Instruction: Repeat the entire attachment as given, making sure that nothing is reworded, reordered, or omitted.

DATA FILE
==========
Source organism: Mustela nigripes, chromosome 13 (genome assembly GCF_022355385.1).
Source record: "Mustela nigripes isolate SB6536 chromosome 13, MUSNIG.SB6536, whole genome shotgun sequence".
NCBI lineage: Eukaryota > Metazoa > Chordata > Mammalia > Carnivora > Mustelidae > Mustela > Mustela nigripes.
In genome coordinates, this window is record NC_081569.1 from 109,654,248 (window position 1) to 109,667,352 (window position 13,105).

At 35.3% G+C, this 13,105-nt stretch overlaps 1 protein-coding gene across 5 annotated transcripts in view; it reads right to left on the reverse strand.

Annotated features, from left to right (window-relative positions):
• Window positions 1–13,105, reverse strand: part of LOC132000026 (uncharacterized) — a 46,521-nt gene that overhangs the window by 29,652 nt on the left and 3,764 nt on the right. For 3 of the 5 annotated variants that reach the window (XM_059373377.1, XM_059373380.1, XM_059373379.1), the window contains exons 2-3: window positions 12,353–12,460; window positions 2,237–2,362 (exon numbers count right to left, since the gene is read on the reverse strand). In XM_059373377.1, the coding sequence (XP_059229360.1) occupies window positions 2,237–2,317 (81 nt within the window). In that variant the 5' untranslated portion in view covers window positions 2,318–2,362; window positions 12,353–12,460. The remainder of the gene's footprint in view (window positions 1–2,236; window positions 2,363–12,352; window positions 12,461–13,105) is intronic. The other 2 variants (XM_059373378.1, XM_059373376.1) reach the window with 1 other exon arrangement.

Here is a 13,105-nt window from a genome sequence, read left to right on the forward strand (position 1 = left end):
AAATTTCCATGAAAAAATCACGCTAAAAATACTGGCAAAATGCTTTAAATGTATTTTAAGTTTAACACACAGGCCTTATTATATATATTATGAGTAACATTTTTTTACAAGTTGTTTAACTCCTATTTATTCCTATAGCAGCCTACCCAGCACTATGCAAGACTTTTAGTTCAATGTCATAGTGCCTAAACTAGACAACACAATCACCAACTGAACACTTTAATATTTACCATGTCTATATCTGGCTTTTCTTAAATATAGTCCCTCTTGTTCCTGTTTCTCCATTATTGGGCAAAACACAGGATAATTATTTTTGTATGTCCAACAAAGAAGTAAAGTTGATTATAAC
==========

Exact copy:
Source organism: Mustela nigripes, chromosome 13 (genome assembly GCF_022355385.1).
Source record: "Mustela nigripes isolate SB6536 chromosome 13, MUSNIG.SB6536, whole genome shotgun sequence".
NCBI lineage: Eukaryota > Metazoa > Chordata > Mammalia > Carnivora > Mustelidae > Mustela > Mustela nigripes.
In genome coordinates, this window is record NC_081569.1 from 109,654,248 (window position 1) to 109,667,352 (window position 13,105).

At 35.3% G+C, this 13,105-nt stretch overlaps 1 protein-coding gene across 5 annotated transcripts in view; it reads right to left on the reverse strand.

Annotated features, from left to right (window-relative positions):
• Window positions 1–13,105, reverse strand: part of LOC132000026 (uncharacterized) — a 46,521-nt gene that overhangs the window by 29,652 nt on the left and 3,764 nt on the right. For 3 of the 5 annotated variants that reach the window (XM_059373377.1, XM_059373380.1, XM_059373379.1), the window contains exons 2-3: window positions 12,353–12,460; window positions 2,237–2,362 (exon numbers count right to left, since the gene is read on the reverse strand). In XM_059373377.1, the coding sequence (XP_059229360.1) occupies window positions 2,237–2,317 (81 nt within the window). In that variant the 5' untranslated portion in view covers window positions 2,318–2,362; window positions 12,353–12,460. The remainder of the gene's footprint in view (window positions 1–2,236; window positions 2,363–12,352; window positions 12,461–13,105) is intronic. The other 2 variants (XM_059373378.1, XM_059373376.1) reach the window with 1 other exon arrangement.

Here is a 13,105-nt window from a genome sequence, read left to right on the forward strand (position 1 = left end):
AAATTTCCATGAAAAAATCACGCTAAAAATACTGGCAAAATGCTTTAAATGTATTTTAAGTTTAACACACAGGCCTTATTATATATATTATGAGTAACATTTTTTTACAAGTTGTTTAACTCCTATTTATTCCTATAGCAGCCTACCCAGCACTATGCAAGACTTTTAGTTCAATGTCATAGTGCCTAAACTAGACAACACAATCACCAACTGAACACTTTAATATTTACCATGTCTATATCTGGCTTTTCTTAAATATAGTCCCTCTTGTTCCTGTTTCTCCATTATTGGGCAAAACACAGGATAATTATTTTTGTATGTCCAACAAAGAAGTAAAGTTGATTATAAC